Being aggrieved, the Appellant preferred Special Leave Petition before the Hon’ble Apex Court against the Judgment of the Hon’ble High Court of Bombay, which was allowed in favour of the Appellant.
The Hon’ble Apex Court after consideringhistorical perspective of the Statutory Scheme and relying upon the following judgments:
· R & B Falcon (A) Pvt. Ltd. Vs. Commissioner of Income Tax [(2008) 12 SCC 466]
· DeshBandhu Gupta and Co. and others Vs. Delhi Stock Exchange Association Ltd. [(1979) 3 SCR 373]
· Union of India Vs. KamlabhaiHarjiwandas Parekh and others [(1968) 1 SCR 463]
· State of Bombay Vs. R.M.D. Chamarbaugwala [(1957) 1 SCR 874]
· J. Jayalalitha Vs. Union of India [(1999) 5 SCC 138]
· Mazagaon Dock Ltd. Vs. The Commissioner of Income Tax and Excess Profits Tax [(1959) 1 SCR 848]
observed as under:
· Rule 18 of the Excise Rules is an enabling provision, which authorises the Central Government to issue a notification for grant of rebates. Exercising powers under this Rule, the Central Government has issued necessary notificationsfor rebate in respect of both the duties, i.e., on inputs/ intermediate product as well as on the final product, as under:
1. Notification No. 19: Dealing with grant of rebate of whole of duty on excisable goods exported;
2. Notification No. 21/2004-CE(N.T.) dated September 06, 2004 (“Notification No. 21”): Dealing with rebate of whole of the duty paid on excisable goods used in the manufacture or processing of exported goods.
· Normally, the words 'OR' and 'AND' are to be construed as per their literal meaning unless some other part of Statute or the clear intention of it requires that to be done. If the literal interpretation of these words gives an absurd meaning, the Court has power to construe the word 'OR' as 'AND' and vice-versa.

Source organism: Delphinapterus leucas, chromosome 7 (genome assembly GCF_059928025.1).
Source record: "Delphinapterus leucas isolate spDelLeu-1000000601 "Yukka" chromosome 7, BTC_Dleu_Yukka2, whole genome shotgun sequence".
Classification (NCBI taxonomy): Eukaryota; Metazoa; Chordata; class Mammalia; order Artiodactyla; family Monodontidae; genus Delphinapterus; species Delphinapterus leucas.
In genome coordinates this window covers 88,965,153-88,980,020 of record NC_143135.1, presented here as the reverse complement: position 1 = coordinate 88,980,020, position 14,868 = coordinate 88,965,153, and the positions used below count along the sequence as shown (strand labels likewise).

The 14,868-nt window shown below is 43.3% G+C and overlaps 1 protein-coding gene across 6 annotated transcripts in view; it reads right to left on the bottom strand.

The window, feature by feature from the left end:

· Two alternative methods are provided under the Excise Rules, enabling an exporter of goods to get rid of the burden of paying the Excise duty, both on excisable goods as well as on materials used in the manufacture of goods, contained under Rule 18 and Rule 19 thereof.Rule 19 of the Excise Rules enable the exporter to receive the inputs to be used in manufacture of exported goods without payment of Excise duty and remove the exported goods without payment of Excise duty.
· The word 'OR' occurring in Rule 18 of the Excise Rules cannot be given literal interpretation as that leads to various disastrous resultsand, therefore, this word has to be read as ‘AND’ as that is what was intended by the rule maker in the scheme of things and to carry out the objectives of the Rule 18 of the Excise Rules and also to bring it at par with Rule 19 thereof.
The relevant extract of Rule 18 of the Excise Rules is reproduced hereunder for ease of reference:
“Where any goods are exported, the Central Government may, by notification, grant rebate of duty paid on such excisable goods or duty paid on materials used in the manufacture or processing of such goods and the rebate shall be subject to such conditions or limitations, if any, and fulfillment of such procedure, as may be specified in the notification”
Thus, the Hon’ble Apex Court held that it cannot be the intention of the Legislature to provide rebate only on one item i.e. either on inputs or final products.It was further held that giving such restrictive meaning to Rule 18 of the Excise Rules would not only be anomalous and absurd, but, it would defeat the very purpose of grant of remission from payment of Excise duty in respect of the goods which are exported out of India.
Hence, the Appellant washeld to be entitled to both the rebates i.e. amount of duty paid on inputs used in the manufacturing of exported goods as well as the amount of duty paid on exported final goods,under Rule 18 of the Excise Rules.